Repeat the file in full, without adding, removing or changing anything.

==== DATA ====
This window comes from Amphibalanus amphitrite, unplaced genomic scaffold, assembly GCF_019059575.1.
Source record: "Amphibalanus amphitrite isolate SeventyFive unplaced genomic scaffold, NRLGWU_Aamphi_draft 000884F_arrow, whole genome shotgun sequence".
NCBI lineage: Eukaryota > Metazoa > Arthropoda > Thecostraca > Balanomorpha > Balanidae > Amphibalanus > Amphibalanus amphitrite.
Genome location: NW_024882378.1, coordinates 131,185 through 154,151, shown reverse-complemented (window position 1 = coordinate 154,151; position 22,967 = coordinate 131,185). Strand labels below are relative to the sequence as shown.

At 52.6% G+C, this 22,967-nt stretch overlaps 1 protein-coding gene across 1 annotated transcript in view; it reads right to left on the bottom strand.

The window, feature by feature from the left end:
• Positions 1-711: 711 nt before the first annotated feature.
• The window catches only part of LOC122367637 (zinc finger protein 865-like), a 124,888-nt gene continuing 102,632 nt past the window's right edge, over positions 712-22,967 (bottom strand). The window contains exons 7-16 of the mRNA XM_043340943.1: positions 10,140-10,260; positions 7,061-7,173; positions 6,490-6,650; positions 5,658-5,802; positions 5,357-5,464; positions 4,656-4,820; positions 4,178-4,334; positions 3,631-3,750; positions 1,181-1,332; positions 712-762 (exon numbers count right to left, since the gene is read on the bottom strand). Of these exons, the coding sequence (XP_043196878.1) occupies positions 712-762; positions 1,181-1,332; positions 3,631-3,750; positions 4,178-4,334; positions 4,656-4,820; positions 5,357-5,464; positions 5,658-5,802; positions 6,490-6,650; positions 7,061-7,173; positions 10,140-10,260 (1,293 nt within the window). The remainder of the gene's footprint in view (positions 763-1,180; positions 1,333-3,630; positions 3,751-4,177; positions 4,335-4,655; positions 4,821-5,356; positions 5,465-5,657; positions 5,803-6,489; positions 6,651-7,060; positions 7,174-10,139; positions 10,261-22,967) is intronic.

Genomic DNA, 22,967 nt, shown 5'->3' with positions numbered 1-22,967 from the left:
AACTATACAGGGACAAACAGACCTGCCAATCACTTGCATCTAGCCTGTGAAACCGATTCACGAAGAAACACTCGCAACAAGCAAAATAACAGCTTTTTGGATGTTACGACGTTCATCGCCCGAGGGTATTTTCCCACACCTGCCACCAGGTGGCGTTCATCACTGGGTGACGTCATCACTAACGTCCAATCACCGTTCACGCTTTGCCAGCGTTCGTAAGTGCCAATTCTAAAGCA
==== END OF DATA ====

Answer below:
This window comes from Amphibalanus amphitrite, unplaced genomic scaffold, assembly GCF_019059575.1.
Source record: "Amphibalanus amphitrite isolate SeventyFive unplaced genomic scaffold, NRLGWU_Aamphi_draft 000884F_arrow, whole genome shotgun sequence".
NCBI lineage: Eukaryota > Metazoa > Arthropoda > Thecostraca > Balanomorpha > Balanidae > Amphibalanus > Amphibalanus amphitrite.
Genome location: NW_024882378.1, coordinates 131,185 through 154,151, shown reverse-complemented (window position 1 = coordinate 154,151; position 22,967 = coordinate 131,185). Strand labels below are relative to the sequence as shown.

At 52.6% G+C, this 22,967-nt stretch overlaps 1 protein-coding gene across 1 annotated transcript in view; it reads right to left on the bottom strand.

The window, feature by feature from the left end:
• Positions 1-711: 711 nt before the first annotated feature.
• The window catches only part of LOC122367637 (zinc finger protein 865-like), a 124,888-nt gene continuing 102,632 nt past the window's right edge, over positions 712-22,967 (bottom strand). The window contains exons 7-16 of the mRNA XM_043340943.1: positions 10,140-10,260; positions 7,061-7,173; positions 6,490-6,650; positions 5,658-5,802; positions 5,357-5,464; positions 4,656-4,820; positions 4,178-4,334; positions 3,631-3,750; positions 1,181-1,332; positions 712-762 (exon numbers count right to left, since the gene is read on the bottom strand). Of these exons, the coding sequence (XP_043196878.1) occupies positions 712-762; positions 1,181-1,332; positions 3,631-3,750; positions 4,178-4,334; positions 4,656-4,820; positions 5,357-5,464; positions 5,658-5,802; positions 6,490-6,650; positions 7,061-7,173; positions 10,140-10,260 (1,293 nt within the window). The remainder of the gene's footprint in view (positions 763-1,180; positions 1,333-3,630; positions 3,751-4,177; positions 4,335-4,655; positions 4,821-5,356; positions 5,465-5,657; positions 5,803-6,489; positions 6,651-7,060; positions 7,174-10,139; positions 10,261-22,967) is intronic.

Genomic DNA, 22,967 nt, shown 5'->3' with positions numbered 1-22,967 from the left:
AACTATACAGGGACAAACAGACCTGCCAATCACTTGCATCTAGCCTGTGAAACCGATTCACGAAGAAACACTCGCAACAAGCAAAATAACAGCTTTTTGGATGTTACGACGTTCATCGCCCGAGGGTATTTTCCCACACCTGCCACCAGGTGGCGTTCATCACTGGGTGACGTCATCACTAACGTCCAATCACCGTTCACGCTTTGCCAGCGTTCGTAAGTGCCAATTCTAAAGCA